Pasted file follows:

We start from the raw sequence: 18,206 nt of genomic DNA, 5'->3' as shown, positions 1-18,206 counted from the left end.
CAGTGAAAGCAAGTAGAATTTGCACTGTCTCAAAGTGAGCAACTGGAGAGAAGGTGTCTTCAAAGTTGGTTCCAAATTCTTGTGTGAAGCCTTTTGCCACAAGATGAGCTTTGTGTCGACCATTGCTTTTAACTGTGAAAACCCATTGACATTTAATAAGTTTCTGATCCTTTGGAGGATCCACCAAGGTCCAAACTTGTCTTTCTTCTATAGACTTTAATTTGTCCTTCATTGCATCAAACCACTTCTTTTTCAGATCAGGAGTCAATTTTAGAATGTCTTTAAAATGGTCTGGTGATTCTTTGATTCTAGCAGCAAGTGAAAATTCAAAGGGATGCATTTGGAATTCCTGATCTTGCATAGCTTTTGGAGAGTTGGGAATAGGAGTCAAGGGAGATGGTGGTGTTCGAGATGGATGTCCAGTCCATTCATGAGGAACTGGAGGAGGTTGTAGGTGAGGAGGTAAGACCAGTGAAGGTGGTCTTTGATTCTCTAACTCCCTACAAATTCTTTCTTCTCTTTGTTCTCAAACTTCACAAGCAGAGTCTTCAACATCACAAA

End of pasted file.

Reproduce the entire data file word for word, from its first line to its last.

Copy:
We start from the raw sequence: 18,206 nt of genomic DNA, 5'->3' as shown, positions 1-18,206 counted from the left end.
CAGTGAAAGCAAGTAGAATTTGCACTGTCTCAAAGTGAGCAACTGGAGAGAAGGTGTCTTCAAAGTTGGTTCCAAATTCTTGTGTGAAGCCTTTTGCCACAAGATGAGCTTTGTGTCGACCATTGCTTTTAACTGTGAAAACCCATTGACATTTAATAAGTTTCTGATCCTTTGGAGGATCCACCAAGGTCCAAACTTGTCTTTCTTCTATAGACTTTAATTTGTCCTTCATTGCATCAAACCACTTCTTTTTCAGATCAGGAGTCAATTTTAGAATGTCTTTAAAATGGTCTGGTGATTCTTTGATTCTAGCAGCAAGTGAAAATTCAAAGGGATGCATTTGGAATTCCTGATCTTGCATAGCTTTTGGAGAGTTGGGAATAGGAGTCAAGGGAGATGGTGGTGTTCGAGATGGATGTCCAGTCCATTCATGAGGAACTGGAGGAGGTTGTAGGTGAGGAGGTAAGACCAGTGAAGGTGGTCTTTGATTCTCTAACTCCCTACAAATTCTTTCTTCTCTTTGTTCTCAAACTTCACAAGCAGAGTCTTCAACATCACAAA